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    • #10669

      Larry in Canada writes:

      After browsing through your association’s interesting website I thought I’d place an inquiry in the hope that one or more of your members might be able and willing to help me out. I recently purchased a bell plus a vertical cartridge ringer at a flea market (they were not assembled to each other). The seller bought them off a picker and regrettably, neither the seller nor the picker knows the background or the history of the bell. I’ve attached a copy of a digital photo and I’ve also listed the specs as follows:
      Weight 100 pounds
      Throat Diameter 16”
      Height 12”
      Stem Height 3”
      Stem Diameter 2.5”
      Stem Orifice Diameter 14/16” and the orifice is not threaded
      Stem is threaded externally and the stem can be rotated, but only by ¼ turn.
      Bell has been stamped on top twice with the number 42

      Vertical cartridge ringer is stamped PRIME MILW
      Moisture separator is stamped VILOCO BR113

      Even though the threaded end of the vertical cartridge ringer can be inserted thru the orifice in the stem, it does not protrude beyond the top of the stem; it just comes flush with the top of the stem.

      1) Is the bell a genuine locomotive bell?
      2) If it is a locomotive bell, is it from a steam locomotive?
      3) Would the bell be made of bronze?
      4) Does the number 42 on top of the bell signify the year of manufacture?
      5) Were vertical cartridge ringers ever used on steam locomotive bells?

      Any info that a member or members could provide would be greatly appreciated. Thanks in advance for your help.


      Who can help answer Larry’s questions?


      This inquiry was originally sent to the ABA’s Internet Coordinator. Responses are opinions of individuals based on their personal research and knowledge.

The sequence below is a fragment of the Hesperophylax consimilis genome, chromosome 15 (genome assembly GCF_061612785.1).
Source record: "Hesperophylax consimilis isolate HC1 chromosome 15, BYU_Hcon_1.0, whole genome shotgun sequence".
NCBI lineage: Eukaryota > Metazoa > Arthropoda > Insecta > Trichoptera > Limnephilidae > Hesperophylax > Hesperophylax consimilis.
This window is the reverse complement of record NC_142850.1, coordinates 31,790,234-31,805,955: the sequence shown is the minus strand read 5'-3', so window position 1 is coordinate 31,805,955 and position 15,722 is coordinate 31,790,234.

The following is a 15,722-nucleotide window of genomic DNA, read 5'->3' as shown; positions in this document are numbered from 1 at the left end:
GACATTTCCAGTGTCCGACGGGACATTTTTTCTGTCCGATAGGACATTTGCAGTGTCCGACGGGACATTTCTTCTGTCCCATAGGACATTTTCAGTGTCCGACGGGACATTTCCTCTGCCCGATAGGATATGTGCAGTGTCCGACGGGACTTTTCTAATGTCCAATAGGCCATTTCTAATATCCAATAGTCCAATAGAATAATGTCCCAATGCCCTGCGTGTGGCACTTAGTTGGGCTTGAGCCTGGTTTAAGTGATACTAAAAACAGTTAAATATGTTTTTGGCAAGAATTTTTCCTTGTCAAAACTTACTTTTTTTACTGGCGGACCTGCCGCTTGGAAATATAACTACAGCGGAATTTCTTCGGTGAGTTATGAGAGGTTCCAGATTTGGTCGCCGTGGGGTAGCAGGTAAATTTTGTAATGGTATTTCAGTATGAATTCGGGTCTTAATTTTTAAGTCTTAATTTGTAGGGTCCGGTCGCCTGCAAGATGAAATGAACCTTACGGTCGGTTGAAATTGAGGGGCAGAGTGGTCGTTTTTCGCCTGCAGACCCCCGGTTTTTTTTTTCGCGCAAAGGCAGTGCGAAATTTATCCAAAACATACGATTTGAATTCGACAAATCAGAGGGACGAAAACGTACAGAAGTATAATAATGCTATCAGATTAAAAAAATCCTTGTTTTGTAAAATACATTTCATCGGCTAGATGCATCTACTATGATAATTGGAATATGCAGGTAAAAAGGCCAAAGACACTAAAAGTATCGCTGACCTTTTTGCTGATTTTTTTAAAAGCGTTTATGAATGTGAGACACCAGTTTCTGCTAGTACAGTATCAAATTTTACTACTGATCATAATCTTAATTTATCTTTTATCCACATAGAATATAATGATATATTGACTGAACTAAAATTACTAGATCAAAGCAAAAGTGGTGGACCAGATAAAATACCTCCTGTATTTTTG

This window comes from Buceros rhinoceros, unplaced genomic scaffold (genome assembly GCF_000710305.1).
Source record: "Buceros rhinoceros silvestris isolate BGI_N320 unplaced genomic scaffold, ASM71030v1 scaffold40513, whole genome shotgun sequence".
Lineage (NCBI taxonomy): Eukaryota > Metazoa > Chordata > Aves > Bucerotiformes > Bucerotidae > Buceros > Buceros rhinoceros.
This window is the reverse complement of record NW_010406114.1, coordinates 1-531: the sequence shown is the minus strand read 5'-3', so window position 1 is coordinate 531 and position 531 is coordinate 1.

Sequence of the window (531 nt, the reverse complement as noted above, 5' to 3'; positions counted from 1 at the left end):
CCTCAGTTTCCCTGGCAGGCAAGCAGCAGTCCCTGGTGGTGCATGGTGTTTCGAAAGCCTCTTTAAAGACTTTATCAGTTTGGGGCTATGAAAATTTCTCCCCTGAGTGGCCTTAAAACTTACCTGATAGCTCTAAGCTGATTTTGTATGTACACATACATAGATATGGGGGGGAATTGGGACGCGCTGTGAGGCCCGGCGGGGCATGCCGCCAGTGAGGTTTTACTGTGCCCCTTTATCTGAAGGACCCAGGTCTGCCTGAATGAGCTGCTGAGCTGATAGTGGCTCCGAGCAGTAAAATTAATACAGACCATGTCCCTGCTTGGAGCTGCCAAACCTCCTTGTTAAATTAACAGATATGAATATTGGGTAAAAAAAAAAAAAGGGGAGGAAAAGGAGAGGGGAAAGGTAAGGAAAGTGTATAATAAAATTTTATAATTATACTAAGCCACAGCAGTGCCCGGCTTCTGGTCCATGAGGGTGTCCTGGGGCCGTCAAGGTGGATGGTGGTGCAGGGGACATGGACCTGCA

• #13284

      This bell appears to be bronze rather than brass. It is the size of a railroad bell, but the band at the base would be atypical. It may be a ship bell rather than a railroad bell. Railroad bells were usually brass and did not have a pattern on the skirt. Ship bells are usually bronze as bronze tolerates sea water better than brass. Sorry that I cannot be more specific.
      Harry Long, MD

    • #13285


      Your bell appear to be off of the Pennsylvania RR. They had bells that looked like yours.

      Check out and the PRR websites and steam locomotive pictures. I am sure you will find a bell like yours on one of the steam locomotives.

      Merry Christmas!

    • #13286

      The air ringer is probably from a smaller 12″ diesel bell. The standard PRR locomotive bells are 16 1/4″ diameter and weigh about 80 lbs. You bell could be a ship or locomotive bell. Many locomotive bells have the engine number stamped into them when the railroads rebuilt the locomotives.

    • #13287

      Hello. Did you ever find anything conclusive about your bell? The bell seems too large and too heavy to be from a ship. You can test to see if it is bronze by using a dab of toilet bowl cleaner on a q-tip. Anywhere on the inside or outside if you are going to polish it. If the spot turns brass it is a brass bell. I think it will turn pink though. That means it is bronze. The ringer, like others have stated is from a smaller diesel bell. 42 is the number of the locomotive. I can probably find out which railroad it came from is you would like to know. I spend a lot of time researching locomotive hardware.

    • #13288

      Hello again!

      Question. Is the number stamped twice on the bell 4242 or 42 in two different spots. If it is 4242 that would be the locomotive number and with that you will be able to find out which locomotive and railroad it came from. Or I could help out. Let me know. I am pretty sure ships did not stamp there bells……….

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